As usual we stopped for a quick refreshment break at a little rural truck-stop. This particular stop had what we would define as the most 'rustic' toilets; dark and smelly sheds with squats (and doors that didn't close properly) and an area opposite that can only be described as a women's urinal. Always eager to try out as many weird and wonderful toilets as we can (yes we're odd), Lauren and I did our deeds while the other ladies in our group held everything in.
We managed our usual chai and a even fit in a pakora which had definitely been handled by numerous men and flies but what the hell we were feeling adventurous that day.

After 5 hours we arrived at Ahemedabad (try saying that after a few pints) which is the biggest city in the state of Gujarat. We weren't staying overnight so we had two large day-rooms were we could freshen up and chill out before our little excursion. The day room had an amazing internet connection (the best we'd had) so we pretty much didn't talk to each other for an hour.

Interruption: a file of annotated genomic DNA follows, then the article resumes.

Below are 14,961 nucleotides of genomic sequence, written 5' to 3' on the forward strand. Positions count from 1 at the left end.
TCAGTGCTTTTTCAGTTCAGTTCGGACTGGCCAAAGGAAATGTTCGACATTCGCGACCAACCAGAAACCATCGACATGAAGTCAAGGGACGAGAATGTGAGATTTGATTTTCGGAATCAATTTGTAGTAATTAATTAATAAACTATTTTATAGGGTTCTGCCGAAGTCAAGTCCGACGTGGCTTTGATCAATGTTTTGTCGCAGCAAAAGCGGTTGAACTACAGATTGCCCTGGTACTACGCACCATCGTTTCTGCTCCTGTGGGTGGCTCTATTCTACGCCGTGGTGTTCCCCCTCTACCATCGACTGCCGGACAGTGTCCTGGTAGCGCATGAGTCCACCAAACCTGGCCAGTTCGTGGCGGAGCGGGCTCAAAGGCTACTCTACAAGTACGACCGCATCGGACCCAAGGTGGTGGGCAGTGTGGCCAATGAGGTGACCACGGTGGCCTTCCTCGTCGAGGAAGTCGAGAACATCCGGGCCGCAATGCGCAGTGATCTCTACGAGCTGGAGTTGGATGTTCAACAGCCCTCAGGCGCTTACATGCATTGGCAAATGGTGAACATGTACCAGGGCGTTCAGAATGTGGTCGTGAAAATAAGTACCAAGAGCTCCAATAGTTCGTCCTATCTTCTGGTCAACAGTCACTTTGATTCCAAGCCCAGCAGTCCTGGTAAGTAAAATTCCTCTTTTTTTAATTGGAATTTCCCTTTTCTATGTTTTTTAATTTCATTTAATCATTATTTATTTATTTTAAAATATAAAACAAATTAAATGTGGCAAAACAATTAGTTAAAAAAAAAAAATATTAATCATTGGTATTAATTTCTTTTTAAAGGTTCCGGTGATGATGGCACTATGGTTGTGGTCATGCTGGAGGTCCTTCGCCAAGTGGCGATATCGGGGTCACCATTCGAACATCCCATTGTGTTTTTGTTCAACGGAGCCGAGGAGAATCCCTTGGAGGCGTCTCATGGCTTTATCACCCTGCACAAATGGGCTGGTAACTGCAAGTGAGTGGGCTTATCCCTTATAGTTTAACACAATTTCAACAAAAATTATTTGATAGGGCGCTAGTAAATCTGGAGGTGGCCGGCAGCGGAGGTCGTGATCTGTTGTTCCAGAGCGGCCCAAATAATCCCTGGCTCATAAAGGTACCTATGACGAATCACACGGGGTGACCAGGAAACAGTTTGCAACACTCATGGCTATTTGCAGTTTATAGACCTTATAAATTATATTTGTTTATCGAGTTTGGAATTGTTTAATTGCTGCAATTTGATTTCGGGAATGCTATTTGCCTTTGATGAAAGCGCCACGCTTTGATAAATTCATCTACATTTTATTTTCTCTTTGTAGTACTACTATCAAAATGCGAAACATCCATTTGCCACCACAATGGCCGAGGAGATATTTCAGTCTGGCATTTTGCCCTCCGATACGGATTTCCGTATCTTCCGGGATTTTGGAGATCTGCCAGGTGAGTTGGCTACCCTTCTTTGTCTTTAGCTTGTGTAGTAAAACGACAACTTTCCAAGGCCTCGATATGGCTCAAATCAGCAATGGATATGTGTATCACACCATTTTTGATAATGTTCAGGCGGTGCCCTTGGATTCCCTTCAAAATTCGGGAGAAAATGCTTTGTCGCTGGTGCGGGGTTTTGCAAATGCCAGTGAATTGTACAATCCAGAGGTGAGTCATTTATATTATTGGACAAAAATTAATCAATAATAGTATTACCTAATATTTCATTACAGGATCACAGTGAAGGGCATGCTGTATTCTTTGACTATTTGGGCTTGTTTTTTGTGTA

Raj told us about a massive mall in the city and obviously being orthodox consumers we all said we'd love to go. The mall was incredibly Western and while we were in there Lauren and I kind of forgot we were in India. First point of call was food; so we split off and us two decided on Subway (easiest familiar veggie option) and the other picked KFC. The subway wasn't all that different to those at home except there were many more delicious veggie options over and above the 'pattie'. I got a spicy pea burger 6 inch which was pretty darn good. It was easily one of the most expensive places we'd eaten in India though! We wandered into the KFC to meet the others where they explained that the restaurant's entire staff were deaf. We looked over to see the servers signing to each other. How bloody brilliant!